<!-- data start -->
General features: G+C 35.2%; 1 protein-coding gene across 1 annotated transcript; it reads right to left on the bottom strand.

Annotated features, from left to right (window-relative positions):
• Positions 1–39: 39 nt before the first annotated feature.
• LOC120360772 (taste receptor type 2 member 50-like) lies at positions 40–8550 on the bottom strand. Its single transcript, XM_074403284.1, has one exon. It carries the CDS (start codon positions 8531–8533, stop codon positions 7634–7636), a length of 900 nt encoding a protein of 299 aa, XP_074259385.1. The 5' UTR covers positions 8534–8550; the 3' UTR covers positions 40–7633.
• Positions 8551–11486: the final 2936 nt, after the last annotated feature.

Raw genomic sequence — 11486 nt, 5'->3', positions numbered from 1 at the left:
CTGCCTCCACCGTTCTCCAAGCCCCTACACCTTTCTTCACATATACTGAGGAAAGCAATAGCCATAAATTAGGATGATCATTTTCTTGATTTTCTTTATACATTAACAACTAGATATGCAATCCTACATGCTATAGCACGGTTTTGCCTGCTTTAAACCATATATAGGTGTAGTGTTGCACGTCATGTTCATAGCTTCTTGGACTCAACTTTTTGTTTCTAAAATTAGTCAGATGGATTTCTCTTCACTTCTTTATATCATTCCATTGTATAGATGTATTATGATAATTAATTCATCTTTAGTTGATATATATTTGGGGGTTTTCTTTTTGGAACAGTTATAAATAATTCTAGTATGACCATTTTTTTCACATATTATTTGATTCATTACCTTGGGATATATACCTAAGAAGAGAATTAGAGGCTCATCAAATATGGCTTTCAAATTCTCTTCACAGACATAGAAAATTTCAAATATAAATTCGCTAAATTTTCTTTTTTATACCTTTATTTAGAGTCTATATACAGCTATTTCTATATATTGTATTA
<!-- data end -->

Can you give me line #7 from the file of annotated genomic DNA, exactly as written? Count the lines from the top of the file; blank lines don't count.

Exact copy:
CTGCCTCCACCGTTCTCCAAGCCCCTACACCTTTCTTCACATATACTGAGGAAAGCAATAGCCATAAATTAGGATGATCATTTTCTTGATTTTCTTTATACATTAACAACTAGATATGCAATCCTACATGCTATAGCACGGTTTTGCCTGCTTTAAACCATATATAGGTGTAGTGTTGCACGTCATGTTCATAGCTTCTTGGACTCAACTTTTTGTTTCTAAAATTAGTCAGATGGATTTCTCTTCACTTCTTTATATCATTCCATTGTATAGATGTATTATGATAATTAATTCATCTTTAGTTGATATATATTTGGGGGTTTTCTTTTTGGAACAGTTATAAATAATTCTAGTATGACCATTTTTTTCACATATTATTTGATTCATTACCTTGGGATATATACCTAAGAAGAGAATTAGAGGCTCATCAAATATGGCTTTCAAATTCTCTTCACAGACATAGAAAATTTCAAATATAAATTCGCTAAATTTTCTTTTTTATACCTTTATTTAGAGTCTATATACAGCTATTTCTATATATTGTATTA